Le Nymphéa – The Waterlilies


The Musée De L’Orangerie was my first stop at a gallery since arriving in Paris… believe it or not, and as sad as that is… settling into a new lifestyle and a new country when you don’t speak their language whilst attending school up to 6 days a week is not an easy task to tackle alone!


However, it was a more than welcome beginning to what will always be one of my passions – ART!


Five years of art history with a great teacher and a lifetime of visiting museums around the world gives you a profound sense of appreciation and honour when standing in front of a masterpiece.


I was surrounded by eight massive impressionist treasures painted by the one and only Monet!


I was mesmerised by the brushstrokes, the light, and the colours. The way he captures life with emotion, inspired canvas that reflects the scene at different times of the day and his feelings in that exact moment of time and space.


His gardens were a haven for his creativity and are now a pilgrimage for art lovers.


Musée de L’Orangerie is purpose built to house these eight works, only a small part of his larger treatise of Le Nymphéa – The Waterlilies.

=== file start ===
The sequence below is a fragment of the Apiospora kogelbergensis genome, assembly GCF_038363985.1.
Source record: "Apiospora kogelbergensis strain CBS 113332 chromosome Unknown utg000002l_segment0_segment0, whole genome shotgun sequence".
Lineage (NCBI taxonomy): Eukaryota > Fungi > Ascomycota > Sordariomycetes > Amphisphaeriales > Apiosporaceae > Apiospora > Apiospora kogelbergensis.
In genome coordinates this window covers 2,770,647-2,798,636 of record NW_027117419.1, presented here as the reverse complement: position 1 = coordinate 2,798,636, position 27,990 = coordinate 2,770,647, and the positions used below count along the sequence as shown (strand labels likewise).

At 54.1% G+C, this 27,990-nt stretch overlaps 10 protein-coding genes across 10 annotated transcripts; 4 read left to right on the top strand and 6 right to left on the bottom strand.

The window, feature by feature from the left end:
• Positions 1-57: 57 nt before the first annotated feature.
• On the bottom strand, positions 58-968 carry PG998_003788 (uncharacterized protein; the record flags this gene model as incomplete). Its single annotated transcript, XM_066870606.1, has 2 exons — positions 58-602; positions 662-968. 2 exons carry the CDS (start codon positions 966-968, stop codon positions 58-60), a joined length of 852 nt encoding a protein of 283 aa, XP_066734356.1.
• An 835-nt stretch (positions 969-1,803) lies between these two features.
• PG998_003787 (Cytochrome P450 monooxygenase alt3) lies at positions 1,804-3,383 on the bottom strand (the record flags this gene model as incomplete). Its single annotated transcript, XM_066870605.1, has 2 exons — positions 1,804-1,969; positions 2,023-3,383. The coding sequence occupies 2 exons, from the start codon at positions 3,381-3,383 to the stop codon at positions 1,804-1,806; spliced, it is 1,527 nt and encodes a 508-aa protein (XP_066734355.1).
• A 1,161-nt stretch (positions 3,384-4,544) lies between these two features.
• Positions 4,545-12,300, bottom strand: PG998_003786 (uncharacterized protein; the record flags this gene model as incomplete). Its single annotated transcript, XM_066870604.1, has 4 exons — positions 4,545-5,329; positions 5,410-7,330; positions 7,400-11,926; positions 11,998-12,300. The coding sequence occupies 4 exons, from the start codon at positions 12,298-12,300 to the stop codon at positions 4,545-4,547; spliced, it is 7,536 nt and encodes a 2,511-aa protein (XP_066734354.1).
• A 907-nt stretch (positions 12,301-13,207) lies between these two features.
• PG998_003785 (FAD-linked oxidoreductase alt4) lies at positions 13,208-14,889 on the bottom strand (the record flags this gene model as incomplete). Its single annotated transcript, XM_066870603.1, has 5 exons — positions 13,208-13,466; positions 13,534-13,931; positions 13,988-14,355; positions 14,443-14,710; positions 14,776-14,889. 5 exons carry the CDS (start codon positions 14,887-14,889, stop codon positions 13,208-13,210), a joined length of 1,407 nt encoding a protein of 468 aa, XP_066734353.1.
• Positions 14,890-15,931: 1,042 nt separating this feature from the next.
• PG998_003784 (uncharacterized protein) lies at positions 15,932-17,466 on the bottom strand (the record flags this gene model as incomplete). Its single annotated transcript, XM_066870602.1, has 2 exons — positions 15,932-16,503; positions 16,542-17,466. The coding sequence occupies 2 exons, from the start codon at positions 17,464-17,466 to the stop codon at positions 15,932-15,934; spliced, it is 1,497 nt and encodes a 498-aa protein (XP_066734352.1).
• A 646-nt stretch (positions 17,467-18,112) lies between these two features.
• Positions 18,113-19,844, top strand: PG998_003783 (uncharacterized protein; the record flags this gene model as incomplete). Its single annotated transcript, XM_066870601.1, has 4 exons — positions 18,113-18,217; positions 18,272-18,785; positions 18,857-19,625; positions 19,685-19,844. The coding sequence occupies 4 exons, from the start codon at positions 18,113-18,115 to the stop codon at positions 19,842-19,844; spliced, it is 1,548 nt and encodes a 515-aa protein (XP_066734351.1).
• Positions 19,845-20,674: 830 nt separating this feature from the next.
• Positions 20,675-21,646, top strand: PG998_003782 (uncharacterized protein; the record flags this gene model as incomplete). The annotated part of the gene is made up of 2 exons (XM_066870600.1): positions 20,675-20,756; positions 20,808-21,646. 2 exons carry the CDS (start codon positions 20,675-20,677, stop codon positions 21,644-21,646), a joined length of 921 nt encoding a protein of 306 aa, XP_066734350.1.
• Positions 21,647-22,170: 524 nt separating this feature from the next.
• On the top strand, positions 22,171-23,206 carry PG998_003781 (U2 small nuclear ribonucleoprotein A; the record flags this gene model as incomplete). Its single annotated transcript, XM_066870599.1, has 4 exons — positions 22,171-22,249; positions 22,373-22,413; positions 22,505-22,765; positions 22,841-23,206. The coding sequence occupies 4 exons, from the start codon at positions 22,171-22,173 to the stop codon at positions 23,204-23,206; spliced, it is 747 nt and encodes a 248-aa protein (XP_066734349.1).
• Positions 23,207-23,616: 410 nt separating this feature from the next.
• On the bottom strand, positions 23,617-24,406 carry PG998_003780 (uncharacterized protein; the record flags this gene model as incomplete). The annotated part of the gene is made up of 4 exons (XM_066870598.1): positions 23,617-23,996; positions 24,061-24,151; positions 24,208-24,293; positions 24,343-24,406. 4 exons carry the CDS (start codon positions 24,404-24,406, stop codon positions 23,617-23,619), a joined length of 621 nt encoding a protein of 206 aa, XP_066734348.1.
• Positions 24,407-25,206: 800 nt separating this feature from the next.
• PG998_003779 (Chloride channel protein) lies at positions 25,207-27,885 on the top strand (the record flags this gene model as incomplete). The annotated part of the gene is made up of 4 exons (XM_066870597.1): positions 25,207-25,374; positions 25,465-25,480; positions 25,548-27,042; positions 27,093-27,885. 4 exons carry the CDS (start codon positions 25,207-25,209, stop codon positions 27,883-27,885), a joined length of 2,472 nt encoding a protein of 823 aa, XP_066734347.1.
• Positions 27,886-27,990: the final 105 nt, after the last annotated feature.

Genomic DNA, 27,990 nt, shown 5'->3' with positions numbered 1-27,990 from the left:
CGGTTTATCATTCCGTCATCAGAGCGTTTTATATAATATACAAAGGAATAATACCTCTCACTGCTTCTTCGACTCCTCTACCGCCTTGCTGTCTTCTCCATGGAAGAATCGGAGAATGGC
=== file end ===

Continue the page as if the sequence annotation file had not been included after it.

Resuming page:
It is a wonderful sense of space, with crisp curved white walls and a wondrous diffusion of white light.


I could talk about this short amount of time for hours, write an entire new essay about my viewing and interest in these paintings and this truly special artist – I will not bore you!


Let us just reflect on the immense change in art and life after the impressionist style broke onto the world stage – here we have water, trees and waterlilies, captured in simple brushstrokes and yet enrapturing all the shadows, reflections and highlights of the complex world in which Monet lived.


I will now let the pictures speak for themselves… I cannot express how important it is for every person to see these paintings once, but for now enjoy!



Le Nymphéa – The Waterlilies




It was enjoyed by hundreds of tourists and students alike, not to mention three friends including little old me.



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